Room for improvement in post-treatment cancer surveillance guidelines
medwireNews: Surveillance recommendations in national guidelines for the post-treatment care of cancer survivors are often nonspecific and inconsistent, indicate study findings.
Researcher Ryan Merkow (Memorial Sloan Kettering Cancer Center, New York, USA) and co-authors, who analyzed 41 North American and European national-level guidelines across nine tumor types, explain that “[t]he specificity and consistency of recommendations across guidelines is particularly important because survivorship care is increasingly transitioned to clinicians with less familiarity with specific cancers.”
However, they found that the large majority (83%) contained ambiguous recommendations, that is, ones that were neither for nor against a particular mode of surveillance, be it history and physical examinations, tumor markers, diagnostic procedures (eg, colonoscopy), or imaging.
As reported in JAMA Internal Medicine, European guidelines were significantly more likely than North American ones to contain ambiguous recommendations.
There was also some inconsistency across guidelines addressing the same cancer type. For instance, although all six breast cancer guidelines included in the study recommend mammography for surveillance, computed tomography scans were recommended against in two, discussed without a clear recommendation in one, and not mentioned in three.
The majority of guidelines specified the testing frequency, with 88% of guidelines providing this information for tumor markers, 90% for history and physical examinations, and 92% for diagnostic procedures and/or imaging.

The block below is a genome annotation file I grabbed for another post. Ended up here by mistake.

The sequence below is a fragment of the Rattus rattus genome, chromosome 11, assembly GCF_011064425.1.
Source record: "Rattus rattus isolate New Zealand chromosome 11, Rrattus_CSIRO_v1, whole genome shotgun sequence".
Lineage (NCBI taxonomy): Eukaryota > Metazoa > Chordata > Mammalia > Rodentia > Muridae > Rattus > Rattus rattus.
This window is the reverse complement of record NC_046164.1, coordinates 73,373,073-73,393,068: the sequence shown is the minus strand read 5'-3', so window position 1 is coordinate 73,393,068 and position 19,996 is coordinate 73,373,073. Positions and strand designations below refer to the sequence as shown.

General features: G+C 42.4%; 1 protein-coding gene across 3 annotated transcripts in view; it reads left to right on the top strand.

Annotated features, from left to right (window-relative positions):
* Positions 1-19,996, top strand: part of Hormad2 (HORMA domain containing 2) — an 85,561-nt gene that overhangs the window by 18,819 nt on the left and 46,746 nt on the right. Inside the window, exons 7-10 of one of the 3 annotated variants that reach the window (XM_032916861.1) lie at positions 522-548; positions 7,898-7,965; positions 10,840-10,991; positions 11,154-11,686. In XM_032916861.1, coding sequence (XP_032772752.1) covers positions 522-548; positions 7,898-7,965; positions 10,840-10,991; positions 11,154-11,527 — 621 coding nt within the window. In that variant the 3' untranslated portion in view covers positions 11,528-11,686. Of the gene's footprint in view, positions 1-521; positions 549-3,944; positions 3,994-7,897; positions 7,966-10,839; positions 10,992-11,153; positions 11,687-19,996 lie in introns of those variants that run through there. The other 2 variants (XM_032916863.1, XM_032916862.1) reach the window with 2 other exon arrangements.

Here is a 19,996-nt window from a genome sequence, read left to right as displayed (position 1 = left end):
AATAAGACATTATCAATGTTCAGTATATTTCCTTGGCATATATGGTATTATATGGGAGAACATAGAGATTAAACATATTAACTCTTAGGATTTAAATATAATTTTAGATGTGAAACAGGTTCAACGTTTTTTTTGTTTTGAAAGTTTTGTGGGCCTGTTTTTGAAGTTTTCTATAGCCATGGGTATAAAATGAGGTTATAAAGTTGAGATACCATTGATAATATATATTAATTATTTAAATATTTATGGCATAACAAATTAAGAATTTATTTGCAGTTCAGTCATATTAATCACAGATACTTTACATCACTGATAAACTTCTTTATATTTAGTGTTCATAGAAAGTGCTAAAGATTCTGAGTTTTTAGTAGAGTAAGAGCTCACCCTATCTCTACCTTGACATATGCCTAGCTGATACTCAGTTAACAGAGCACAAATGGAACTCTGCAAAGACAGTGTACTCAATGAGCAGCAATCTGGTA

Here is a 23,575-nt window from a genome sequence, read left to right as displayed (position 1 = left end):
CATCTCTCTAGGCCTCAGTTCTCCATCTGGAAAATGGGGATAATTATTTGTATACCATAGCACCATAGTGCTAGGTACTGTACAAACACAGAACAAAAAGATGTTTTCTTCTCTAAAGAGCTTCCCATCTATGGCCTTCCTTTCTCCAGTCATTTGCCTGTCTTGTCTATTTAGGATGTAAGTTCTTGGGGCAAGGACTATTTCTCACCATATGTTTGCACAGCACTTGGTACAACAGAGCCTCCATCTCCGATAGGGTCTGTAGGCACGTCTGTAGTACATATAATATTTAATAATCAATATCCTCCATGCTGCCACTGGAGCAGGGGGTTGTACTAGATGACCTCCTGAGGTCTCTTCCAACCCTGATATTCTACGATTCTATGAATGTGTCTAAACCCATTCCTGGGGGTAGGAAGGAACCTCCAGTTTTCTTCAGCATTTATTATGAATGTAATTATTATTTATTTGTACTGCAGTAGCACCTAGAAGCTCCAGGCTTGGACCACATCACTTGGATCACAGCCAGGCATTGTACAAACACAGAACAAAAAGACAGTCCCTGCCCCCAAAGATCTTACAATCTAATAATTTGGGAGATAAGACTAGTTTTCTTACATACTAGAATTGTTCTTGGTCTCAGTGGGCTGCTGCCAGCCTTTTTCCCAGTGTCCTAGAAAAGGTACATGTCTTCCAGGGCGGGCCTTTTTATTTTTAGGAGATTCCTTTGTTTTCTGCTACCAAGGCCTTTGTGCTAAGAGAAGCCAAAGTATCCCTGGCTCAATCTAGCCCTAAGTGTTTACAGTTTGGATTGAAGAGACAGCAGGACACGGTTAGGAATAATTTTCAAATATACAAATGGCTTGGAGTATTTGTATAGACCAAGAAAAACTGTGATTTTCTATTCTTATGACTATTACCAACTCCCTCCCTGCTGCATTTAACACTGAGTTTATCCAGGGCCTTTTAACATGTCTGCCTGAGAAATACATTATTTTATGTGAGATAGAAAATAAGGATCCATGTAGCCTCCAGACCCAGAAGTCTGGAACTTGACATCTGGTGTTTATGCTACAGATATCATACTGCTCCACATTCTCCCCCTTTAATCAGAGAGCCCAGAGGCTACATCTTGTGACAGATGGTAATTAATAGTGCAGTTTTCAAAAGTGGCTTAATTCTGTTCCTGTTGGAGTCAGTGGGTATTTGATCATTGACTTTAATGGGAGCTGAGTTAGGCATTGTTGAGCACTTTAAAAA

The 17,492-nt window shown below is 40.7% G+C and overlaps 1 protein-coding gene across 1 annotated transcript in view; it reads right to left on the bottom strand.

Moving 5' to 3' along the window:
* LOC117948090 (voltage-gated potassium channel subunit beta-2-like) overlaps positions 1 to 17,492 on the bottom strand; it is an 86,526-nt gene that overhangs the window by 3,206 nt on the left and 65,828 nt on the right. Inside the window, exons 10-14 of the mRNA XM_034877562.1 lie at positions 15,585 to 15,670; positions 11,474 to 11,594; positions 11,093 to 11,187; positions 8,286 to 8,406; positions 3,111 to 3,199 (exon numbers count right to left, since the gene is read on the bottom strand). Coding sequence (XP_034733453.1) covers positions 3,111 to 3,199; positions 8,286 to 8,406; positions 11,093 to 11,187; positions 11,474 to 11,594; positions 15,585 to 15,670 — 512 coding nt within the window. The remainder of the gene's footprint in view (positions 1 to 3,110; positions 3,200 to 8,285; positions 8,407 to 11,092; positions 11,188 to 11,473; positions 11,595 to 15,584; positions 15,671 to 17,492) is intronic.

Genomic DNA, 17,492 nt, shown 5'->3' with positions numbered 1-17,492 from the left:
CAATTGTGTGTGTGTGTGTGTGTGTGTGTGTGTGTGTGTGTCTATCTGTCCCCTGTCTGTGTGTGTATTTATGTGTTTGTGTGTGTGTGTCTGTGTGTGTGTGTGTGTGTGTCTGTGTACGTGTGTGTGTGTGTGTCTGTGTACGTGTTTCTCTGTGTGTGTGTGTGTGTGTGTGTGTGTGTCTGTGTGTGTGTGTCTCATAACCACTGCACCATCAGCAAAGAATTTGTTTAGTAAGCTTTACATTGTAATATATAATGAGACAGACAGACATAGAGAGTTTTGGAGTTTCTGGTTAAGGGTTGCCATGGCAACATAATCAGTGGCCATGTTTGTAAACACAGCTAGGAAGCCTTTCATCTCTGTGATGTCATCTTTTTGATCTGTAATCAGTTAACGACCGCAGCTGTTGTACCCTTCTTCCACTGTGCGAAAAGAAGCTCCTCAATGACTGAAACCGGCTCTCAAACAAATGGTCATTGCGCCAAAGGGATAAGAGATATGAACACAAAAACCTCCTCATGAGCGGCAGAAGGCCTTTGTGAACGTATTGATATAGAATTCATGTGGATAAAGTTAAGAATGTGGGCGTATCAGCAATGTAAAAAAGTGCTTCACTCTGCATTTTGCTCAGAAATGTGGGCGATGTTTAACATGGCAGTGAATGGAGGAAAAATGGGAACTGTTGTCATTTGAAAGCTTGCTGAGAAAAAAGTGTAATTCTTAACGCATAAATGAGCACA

But a definitive stop time for history and physical examinations was given in just 31% of guidelines, while 38% of guidelines gave this information for tumor markers and the same proportion for diagnostic procedures and/or imaging.
“Reasons for infrequent stop times are unclear, although there is a clear decreased risk of recurrence over time for most malignant neoplasms, and few surveillance modalities are required indefinitely. However, [primary care physicians] may be reluctant to halt testing without clear recommendations on when to do so,” say the study authors.
Additionally, just 34% of guidelines included risk-based recommendations, which “likely reflects the limited data available to help instruct surveillance programs,” they comment. Merkow et al believe that other barriers could be “the inherent complexity of developing them and perhaps the perceived challenges with clinician interpretation.”
But they stress that “risk-based recommendations are likely to provide a more efficient, cost-effective approach to patient follow-up, and further incorporation of risk into surveillance recommendations would improve their usefulness.”
Noting that unclear and imprecise recommendations can present challenges for all healthcare providers in the oncology setting, the team concludes: “As guidelines continue to be revised, developers should clarify recommendations with simple, nonambiguous, definitive language for or against the use of specific tests to optimize care quality and resource utilization.”
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